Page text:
Actually, as I understand it, LCD monitors expend more energy to display black. This is because an LCD screen has a backlight that is constantly on. To display a completely black pixel, the panel is attempting to block the passage of the backlight completely, which is why LCD panels still are unable to produce the deepest blacks that the best plasma technology can do.
So it would appear that, for LCD monitors at least, that your low-wattage palette theory is actually backward.
What is "The energy use is not appreciable for all black on an lcd monitor." supposed to mean?
The energy used in an LCD display which is backlit, is that of the backlight. It would be better to remove the LCD display type from your list of devices for which this scheme would save energy. (Even transflective LCDs are usually front/back lit.)
Good idea for the rest, but probably insignificant compared with the energy wasted by screensavers which are not. Or that wasted by monitors which are left on outside work hours (running screensavers which are not).
My first reaction to this was this guy is coconuts. I could believe it for CRTs but not LCDs.
So, i hauled out my dusty CRT and plugged it into my watt-meter.
Black Screen: 77W
White Screen: 90W
Energy Savings: 14%
Black Screen: 33W
White Screen: 36W
8% energy savings
So, some savings...nothing huge though
Yeah, with this type of thing it's really important to clearly state that none of this applies for LCD monitors.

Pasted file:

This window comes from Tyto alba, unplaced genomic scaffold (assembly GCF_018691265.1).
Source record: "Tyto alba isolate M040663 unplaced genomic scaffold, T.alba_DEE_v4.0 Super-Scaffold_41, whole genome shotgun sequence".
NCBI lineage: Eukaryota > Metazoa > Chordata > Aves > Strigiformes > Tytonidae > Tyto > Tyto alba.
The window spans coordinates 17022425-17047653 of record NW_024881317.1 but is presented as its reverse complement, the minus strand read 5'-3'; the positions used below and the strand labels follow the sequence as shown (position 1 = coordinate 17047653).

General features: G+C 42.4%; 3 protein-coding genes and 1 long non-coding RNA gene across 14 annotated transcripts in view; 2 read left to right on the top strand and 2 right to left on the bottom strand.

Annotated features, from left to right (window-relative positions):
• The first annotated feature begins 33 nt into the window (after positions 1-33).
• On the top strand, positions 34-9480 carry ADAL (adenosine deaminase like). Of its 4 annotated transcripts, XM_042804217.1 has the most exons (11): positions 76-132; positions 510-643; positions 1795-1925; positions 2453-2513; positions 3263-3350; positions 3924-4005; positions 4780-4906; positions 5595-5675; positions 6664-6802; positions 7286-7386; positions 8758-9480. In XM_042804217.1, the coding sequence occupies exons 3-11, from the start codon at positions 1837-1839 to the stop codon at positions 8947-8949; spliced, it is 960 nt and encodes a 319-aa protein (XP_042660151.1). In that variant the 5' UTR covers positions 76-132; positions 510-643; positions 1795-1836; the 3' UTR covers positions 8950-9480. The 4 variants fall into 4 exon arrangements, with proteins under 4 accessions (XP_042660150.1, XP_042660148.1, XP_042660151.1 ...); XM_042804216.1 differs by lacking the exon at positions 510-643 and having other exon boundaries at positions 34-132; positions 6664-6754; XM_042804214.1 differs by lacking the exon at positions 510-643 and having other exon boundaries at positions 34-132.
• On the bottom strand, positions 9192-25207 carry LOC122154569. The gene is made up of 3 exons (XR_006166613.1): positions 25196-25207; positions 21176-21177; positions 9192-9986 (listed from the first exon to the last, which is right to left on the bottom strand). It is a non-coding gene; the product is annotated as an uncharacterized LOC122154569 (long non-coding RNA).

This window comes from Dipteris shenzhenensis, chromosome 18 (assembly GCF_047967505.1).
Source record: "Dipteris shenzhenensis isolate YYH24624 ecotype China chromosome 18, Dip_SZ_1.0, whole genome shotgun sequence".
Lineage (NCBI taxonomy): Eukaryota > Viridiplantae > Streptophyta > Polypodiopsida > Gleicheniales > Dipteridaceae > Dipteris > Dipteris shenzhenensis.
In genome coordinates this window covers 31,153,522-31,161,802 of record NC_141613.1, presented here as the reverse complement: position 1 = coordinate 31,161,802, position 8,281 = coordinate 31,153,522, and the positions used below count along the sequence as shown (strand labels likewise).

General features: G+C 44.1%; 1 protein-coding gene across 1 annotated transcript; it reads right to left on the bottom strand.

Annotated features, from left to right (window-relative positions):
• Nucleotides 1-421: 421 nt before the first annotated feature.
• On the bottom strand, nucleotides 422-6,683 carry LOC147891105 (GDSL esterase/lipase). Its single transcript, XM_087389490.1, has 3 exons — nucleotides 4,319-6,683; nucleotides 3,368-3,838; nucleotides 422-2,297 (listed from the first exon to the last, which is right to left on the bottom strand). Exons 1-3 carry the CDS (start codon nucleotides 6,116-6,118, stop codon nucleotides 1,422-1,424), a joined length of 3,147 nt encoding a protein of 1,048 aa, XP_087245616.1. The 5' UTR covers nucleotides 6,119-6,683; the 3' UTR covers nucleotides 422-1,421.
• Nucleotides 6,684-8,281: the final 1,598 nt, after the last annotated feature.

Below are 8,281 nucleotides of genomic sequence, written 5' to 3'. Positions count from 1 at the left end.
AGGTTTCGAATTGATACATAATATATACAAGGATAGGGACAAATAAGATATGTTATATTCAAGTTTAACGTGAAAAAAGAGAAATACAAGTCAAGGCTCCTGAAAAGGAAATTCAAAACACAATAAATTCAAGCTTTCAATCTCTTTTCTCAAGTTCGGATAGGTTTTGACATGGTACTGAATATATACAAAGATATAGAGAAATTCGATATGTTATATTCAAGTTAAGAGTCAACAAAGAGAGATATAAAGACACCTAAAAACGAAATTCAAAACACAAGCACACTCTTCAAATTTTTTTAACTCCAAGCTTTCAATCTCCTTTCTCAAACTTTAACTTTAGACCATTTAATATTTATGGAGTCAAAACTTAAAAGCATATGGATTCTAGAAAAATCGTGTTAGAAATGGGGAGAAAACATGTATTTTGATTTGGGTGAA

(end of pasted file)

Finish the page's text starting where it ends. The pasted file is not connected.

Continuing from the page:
LCD monitors = it doesn't matter what colors you use.
oops, should be,
thanks for posting. The difference in energy use between an all white and an all black screen is not appreciable on an lcd monitor.
lcds are not included in the list above
i have a blog called "ihatedesign", the color i defined for it is for better display of my drawings,, but i had something to do, your article is too good, and informative for other designers & natural enviroment, thanks for sharing.
As the host of an environmental radio program, and the web admin for our network, this is a great resource. I am in the midst of rebuilding our website (at the moment it's a bit unruly). I have based our new template on these colours. It will be launched April 30th. With obvious credit and linking back.
The savings may be small. But small savings add up. There are still a heap of CRT's out there. And as those with the money buy new LCD's, those with less will be remain on older CRT's. If I can save them a penney or two. Good deal!
It's all about using less and changing habits.
The comments about the colour blind are a factor. I will look into an alternate scheme for those who may have issues.
Thanks for all this wonderful info. Many things to think about here.